Civility 101

Published: November 30, 2010

By Jim Lichtman
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In light of my excess last week regarding political pundit Keith OIbermann, I’ve been spending a little more time reading up on civility.

According to an excellent little volume, Choosing Civility, by P.M. Forni, “Civility’s defining characteristic is its ties to city and society.

“The word derives from the Latin civitas, which means ‘city,’ especially in the sense of civic community. Civitas is the same word from which civilization comes. The age-old assumption behind civility is that life in the city has a civilizing effect. The city is where we enlighten our intellect and refine our social skills. And as we are shaped by the city, we learn to give of ourselves for the sake of the city. Although we can describe the civil as courteous, polite and well mannered, etymology reminds us that they are also supposed to be good citizens and good neighbors.”

In Michael Josephson’s Six Pillars of Character, civility falls under the ethical value of respect.

“People are not things,” writes Josephson, “and everyone has a right to be treated with dignity. We certainly have no ethical duty to hold all people in high esteem, but we should treat everyone with respect, regardless of who they are and what they have done. We have a responsibility to be the best we can be in all situations, even when dealing with unpleasant people.”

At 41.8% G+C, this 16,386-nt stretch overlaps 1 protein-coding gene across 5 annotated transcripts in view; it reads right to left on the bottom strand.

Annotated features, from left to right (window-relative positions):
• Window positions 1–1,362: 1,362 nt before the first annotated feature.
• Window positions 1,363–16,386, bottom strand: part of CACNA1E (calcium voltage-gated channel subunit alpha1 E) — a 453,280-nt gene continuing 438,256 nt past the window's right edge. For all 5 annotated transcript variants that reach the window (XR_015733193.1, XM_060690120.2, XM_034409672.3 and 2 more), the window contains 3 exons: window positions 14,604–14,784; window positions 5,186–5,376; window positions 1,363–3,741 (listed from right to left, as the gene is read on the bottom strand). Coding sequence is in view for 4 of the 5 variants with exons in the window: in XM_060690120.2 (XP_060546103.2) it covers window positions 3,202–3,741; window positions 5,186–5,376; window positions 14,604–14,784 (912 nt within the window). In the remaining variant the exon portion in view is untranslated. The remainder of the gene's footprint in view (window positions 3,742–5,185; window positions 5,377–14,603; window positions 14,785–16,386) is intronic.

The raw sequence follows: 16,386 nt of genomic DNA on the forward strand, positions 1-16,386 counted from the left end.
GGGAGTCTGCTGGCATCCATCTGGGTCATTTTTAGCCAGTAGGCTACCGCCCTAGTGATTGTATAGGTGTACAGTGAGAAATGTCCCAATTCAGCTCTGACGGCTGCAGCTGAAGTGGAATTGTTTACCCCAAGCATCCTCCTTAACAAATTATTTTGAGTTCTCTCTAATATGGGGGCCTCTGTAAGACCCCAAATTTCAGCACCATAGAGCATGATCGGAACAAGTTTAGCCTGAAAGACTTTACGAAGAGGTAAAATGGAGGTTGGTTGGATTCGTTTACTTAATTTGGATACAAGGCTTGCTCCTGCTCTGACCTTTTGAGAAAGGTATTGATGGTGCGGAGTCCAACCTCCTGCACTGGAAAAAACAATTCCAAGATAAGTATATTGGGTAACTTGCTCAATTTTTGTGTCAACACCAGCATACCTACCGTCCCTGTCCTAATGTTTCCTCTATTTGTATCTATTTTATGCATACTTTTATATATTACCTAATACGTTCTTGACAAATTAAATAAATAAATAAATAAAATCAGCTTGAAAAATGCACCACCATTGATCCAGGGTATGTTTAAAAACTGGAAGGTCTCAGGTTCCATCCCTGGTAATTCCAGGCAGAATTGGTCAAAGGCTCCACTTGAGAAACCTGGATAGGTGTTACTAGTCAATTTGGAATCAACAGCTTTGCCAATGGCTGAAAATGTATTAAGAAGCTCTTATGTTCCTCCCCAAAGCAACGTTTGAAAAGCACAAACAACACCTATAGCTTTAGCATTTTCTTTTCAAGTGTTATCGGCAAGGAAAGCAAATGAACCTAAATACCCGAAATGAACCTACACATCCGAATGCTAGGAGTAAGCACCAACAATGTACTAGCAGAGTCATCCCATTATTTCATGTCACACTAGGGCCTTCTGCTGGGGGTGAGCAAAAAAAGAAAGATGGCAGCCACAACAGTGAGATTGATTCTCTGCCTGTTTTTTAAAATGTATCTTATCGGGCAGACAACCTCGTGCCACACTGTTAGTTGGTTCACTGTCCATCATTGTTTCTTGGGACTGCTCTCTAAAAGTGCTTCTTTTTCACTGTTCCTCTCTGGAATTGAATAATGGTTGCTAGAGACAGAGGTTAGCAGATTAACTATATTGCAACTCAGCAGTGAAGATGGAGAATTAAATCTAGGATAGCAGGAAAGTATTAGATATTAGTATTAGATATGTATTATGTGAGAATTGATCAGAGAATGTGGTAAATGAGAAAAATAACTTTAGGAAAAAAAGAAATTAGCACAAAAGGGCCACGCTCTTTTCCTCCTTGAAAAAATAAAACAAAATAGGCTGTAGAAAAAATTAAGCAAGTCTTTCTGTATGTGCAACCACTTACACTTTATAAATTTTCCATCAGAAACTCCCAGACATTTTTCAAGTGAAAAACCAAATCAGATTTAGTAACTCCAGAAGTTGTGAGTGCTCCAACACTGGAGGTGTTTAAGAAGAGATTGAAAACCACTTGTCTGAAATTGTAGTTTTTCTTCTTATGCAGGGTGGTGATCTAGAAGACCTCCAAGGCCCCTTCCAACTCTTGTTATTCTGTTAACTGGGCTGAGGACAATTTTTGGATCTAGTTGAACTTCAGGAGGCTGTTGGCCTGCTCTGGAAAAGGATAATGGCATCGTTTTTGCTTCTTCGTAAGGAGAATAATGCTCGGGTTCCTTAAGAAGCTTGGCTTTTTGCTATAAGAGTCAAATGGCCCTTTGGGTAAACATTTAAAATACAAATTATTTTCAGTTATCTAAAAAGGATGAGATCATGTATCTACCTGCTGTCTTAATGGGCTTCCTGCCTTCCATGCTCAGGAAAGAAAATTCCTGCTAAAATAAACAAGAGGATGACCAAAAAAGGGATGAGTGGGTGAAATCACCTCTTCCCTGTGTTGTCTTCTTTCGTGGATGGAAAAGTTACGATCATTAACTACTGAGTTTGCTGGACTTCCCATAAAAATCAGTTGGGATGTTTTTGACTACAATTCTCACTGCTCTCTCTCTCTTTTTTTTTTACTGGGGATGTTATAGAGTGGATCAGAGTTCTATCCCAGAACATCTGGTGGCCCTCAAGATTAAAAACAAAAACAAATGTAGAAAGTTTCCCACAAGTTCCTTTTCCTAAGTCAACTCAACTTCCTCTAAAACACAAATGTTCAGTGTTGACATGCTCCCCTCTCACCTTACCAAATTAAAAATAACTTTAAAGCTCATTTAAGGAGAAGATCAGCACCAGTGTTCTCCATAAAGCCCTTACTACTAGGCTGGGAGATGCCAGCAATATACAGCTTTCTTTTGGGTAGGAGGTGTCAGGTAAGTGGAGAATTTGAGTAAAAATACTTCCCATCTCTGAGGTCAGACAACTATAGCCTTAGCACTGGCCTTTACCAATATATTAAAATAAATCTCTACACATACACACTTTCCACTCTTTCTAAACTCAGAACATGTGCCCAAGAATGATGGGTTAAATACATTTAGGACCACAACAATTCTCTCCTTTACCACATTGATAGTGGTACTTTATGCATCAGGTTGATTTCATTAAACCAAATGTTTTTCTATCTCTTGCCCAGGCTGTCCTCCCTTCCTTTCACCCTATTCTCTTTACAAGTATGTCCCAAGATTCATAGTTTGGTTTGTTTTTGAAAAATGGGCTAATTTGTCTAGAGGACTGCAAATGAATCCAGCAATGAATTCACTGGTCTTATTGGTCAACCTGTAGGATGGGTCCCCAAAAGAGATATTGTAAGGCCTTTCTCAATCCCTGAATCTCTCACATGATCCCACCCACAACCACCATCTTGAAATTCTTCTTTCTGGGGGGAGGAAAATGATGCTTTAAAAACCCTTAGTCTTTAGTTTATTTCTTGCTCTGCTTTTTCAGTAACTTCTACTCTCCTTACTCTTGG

Are you listening, Jim?

“A respectful person is an attentive listener…”

Well, okay, but what about…

“…although his patience with the boorish need not be endless (respect works both ways).”

It sure does. But when I hear things that violate respect for society, I feel…

“Nevertheless, the respectful person treats others with consideration, and doesn’t resort to intimidation, coercion or violence except in extraordinary and limited situations to defend others, teach discipline, maintain order or achieve social justice. Punishment is used in moderation and only to advance important social goals and purposes.”

Clearly the lesson for me is self-restraint.  Speak out, when necessary, but in a way that demonstrates respect for the individual as well as society, as a whole.

In a 1792 letter to George Hammond, Thomas Jefferson writes, “A nation, as a society, forms a moral person, and every member of it is personally responsible for his society.”


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